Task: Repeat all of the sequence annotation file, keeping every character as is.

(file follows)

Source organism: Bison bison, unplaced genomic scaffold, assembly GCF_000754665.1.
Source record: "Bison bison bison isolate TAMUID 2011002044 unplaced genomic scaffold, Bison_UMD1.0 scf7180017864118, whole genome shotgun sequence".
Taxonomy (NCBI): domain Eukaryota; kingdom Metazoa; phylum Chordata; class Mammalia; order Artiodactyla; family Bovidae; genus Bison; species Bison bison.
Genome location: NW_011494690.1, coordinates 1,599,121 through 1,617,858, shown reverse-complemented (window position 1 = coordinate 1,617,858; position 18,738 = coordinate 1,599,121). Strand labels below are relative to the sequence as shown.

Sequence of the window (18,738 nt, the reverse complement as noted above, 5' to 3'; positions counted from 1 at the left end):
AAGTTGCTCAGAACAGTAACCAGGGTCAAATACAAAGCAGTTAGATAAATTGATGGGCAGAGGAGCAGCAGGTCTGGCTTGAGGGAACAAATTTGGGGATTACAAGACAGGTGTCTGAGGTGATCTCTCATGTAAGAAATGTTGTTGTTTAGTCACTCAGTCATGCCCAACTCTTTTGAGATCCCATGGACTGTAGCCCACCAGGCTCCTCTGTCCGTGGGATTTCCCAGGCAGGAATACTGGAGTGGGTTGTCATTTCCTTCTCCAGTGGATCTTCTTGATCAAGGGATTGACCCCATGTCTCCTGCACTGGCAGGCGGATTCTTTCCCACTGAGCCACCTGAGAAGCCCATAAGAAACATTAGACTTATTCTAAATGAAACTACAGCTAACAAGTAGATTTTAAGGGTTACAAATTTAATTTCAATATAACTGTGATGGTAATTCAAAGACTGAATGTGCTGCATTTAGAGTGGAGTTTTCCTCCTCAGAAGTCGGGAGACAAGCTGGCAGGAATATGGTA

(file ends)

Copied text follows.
Source organism: Bison bison, unplaced genomic scaffold, assembly GCF_000754665.1.
Source record: "Bison bison bison isolate TAMUID 2011002044 unplaced genomic scaffold, Bison_UMD1.0 scf7180017864118, whole genome shotgun sequence".
Taxonomy (NCBI): domain Eukaryota; kingdom Metazoa; phylum Chordata; class Mammalia; order Artiodactyla; family Bovidae; genus Bison; species Bison bison.
Genome location: NW_011494690.1, coordinates 1,599,121 through 1,617,858, shown reverse-complemented (window position 1 = coordinate 1,617,858; position 18,738 = coordinate 1,599,121). Strand labels below are relative to the sequence as shown.

Sequence of the window (18,738 nt, the reverse complement as noted above, 5' to 3'; positions counted from 1 at the left end):
AAGTTGCTCAGAACAGTAACCAGGGTCAAATACAAAGCAGTTAGATAAATTGATGGGCAGAGGAGCAGCAGGTCTGGCTTGAGGGAACAAATTTGGGGATTACAAGACAGGTGTCTGAGGTGATCTCTCATGTAAGAAATGTTGTTGTTTAGTCACTCAGTCATGCCCAACTCTTTTGAGATCCCATGGACTGTAGCCCACCAGGCTCCTCTGTCCGTGGGATTTCCCAGGCAGGAATACTGGAGTGGGTTGTCATTTCCTTCTCCAGTGGATCTTCTTGATCAAGGGATTGACCCCATGTCTCCTGCACTGGCAGGCGGATTCTTTCCCACTGAGCCACCTGAGAAGCCCATAAGAAACATTAGACTTATTCTAAATGAAACTACAGCTAACAAGTAGATTTTAAGGGTTACAAATTTAATTTCAATATAACTGTGATGGTAATTCAAAGACTGAATGTGCTGCATTTAGAGTGGAGTTTTCCTCCTCAGAAGTCGGGAGACAAGCTGGCAGGAATATGGTA